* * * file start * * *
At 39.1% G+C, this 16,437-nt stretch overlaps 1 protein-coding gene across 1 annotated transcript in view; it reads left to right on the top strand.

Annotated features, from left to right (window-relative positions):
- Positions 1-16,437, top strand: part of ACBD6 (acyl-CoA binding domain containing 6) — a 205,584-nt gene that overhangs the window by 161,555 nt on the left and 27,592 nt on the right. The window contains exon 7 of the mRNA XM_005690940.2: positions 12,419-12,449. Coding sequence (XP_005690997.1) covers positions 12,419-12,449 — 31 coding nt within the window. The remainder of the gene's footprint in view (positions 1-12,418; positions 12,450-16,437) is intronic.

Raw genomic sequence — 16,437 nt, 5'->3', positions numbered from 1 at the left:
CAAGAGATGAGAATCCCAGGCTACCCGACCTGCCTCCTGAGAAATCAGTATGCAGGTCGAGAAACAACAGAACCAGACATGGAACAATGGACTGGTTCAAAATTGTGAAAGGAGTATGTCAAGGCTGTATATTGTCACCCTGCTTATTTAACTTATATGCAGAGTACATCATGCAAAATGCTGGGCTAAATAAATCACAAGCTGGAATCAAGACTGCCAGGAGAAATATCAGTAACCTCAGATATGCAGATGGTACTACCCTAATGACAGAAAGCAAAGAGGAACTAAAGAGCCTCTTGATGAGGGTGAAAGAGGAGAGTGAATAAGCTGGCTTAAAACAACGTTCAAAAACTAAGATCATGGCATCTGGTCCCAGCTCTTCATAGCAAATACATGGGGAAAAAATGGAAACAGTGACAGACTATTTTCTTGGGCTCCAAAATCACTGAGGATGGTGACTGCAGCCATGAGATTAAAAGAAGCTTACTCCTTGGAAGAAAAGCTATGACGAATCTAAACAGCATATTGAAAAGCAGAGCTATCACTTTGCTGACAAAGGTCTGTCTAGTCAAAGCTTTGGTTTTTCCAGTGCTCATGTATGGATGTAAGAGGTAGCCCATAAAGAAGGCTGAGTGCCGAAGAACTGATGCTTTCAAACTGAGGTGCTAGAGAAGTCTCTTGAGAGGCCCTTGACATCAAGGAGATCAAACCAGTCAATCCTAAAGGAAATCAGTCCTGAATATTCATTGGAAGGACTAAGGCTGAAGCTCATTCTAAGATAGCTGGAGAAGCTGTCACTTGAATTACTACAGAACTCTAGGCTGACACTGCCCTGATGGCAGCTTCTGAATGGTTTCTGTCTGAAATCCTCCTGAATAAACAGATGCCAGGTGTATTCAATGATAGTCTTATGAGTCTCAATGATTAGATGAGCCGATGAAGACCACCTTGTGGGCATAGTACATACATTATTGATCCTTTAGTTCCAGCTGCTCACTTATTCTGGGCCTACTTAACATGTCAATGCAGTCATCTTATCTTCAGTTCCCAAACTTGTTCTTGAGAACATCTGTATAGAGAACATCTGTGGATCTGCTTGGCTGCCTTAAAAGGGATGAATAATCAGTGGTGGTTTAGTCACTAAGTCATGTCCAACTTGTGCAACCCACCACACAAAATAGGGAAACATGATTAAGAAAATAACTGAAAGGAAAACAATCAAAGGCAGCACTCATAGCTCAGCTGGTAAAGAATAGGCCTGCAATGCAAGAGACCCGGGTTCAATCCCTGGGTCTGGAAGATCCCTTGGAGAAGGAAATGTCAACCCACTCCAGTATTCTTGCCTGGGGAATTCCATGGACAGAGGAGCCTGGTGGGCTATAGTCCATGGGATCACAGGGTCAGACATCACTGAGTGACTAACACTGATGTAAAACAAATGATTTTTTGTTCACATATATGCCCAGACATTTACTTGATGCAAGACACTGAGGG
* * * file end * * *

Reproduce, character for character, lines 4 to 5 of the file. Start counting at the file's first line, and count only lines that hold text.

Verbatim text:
Raw genomic sequence — 16,437 nt, 5'->3', positions numbered from 1 at the left:
CAAGAGATGAGAATCCCAGGCTACCCGACCTGCCTCCTGAGAAATCAGTATGCAGGTCGAGAAACAACAGAACCAGACATGGAACAATGGACTGGTTCAAAATTGTGAAAGGAGTATGTCAAGGCTGTATATTGTCACCCTGCTTATTTAACTTATATGCAGAGTACATCATGCAAAATGCTGGGCTAAATAAATCACAAGCTGGAATCAAGACTGCCAGGAGAAATATCAGTAACCTCAGATATGCAGATGGTACTACCCTAATGACAGAAAGCAAAGAGGAACTAAAGAGCCTCTTGATGAGGGTGAAAGAGGAGAGTGAATAAGCTGGCTTAAAACAACGTTCAAAAACTAAGATCATGGCATCTGGTCCCAGCTCTTCATAGCAAATACATGGGGAAAAAATGGAAACAGTGACAGACTATTTTCTTGGGCTCCAAAATCACTGAGGATGGTGACTGCAGCCATGAGATTAAAAGAAGCTTACTCCTTGGAAGAAAAGCTATGACGAATCTAAACAGCATATTGAAAAGCAGAGCTATCACTTTGCTGACAAAGGTCTGTCTAGTCAAAGCTTTGGTTTTTCCAGTGCTCATGTATGGATGTAAGAGGTAGCCCATAAAGAAGGCTGAGTGCCGAAGAACTGATGCTTTCAAACTGAGGTGCTAGAGAAGTCTCTTGAGAGGCCCTTGACATCAAGGAGATCAAACCAGTCAATCCTAAAGGAAATCAGTCCTGAATATTCATTGGAAGGACTAAGGCTGAAGCTCATTCTAAGATAGCTGGAGAAGCTGTCACTTGAATTACTACAGAACTCTAGGCTGACACTGCCCTGATGGCAGCTTCTGAATGGTTTCTGTCTGAAATCCTCCTGAATAAACAGATGCCAGGTGTATTCAATGATAGTCTTATGAGTCTCAATGATTAGATGAGCCGATGAAGACCACCTTGTGGGCATAGTACATACATTATTGATCCTTTAGTTCCAGCTGCTCACTTATTCTGGGCCTACTTAACATGTCAATGCAGTCATCTTATCTTCAGTTCCCAAACTTGTTCTTGAGAACATCTGTATAGAGAACATCTGTGGATCTGCTTGGCTGCCTTAAAAGGGATGAATAATCAGTGGTGGTTTAGTCACTAAGTCATGTCCAACTTGTGCAACCCACCACACAAAATAGGGAAACATGATTAAGAAAATAACTGAAAGGAAAACAATCAAAGGCAGCACTCATAGCTCAGCTGGTAAAGAATAGGCCTGCAATGCAAGAGACCCGGGTTCAATCCCTGGGTCTGGAAGATCCCTTGGAGAAGGAAATGTCAACCCACTCCAGTATTCTTGCCTGGGGAATTCCATGGACAGAGGAGCCTGGTGGGCTATAGTCCATGGGATCACAGGGTCAGACATCACTGAGTGACTAACACTGATGTAAAACAAATGATTTTTTGTTCACATATATGCCCAGACATTTACTTGATGCAAGACACTGAGGG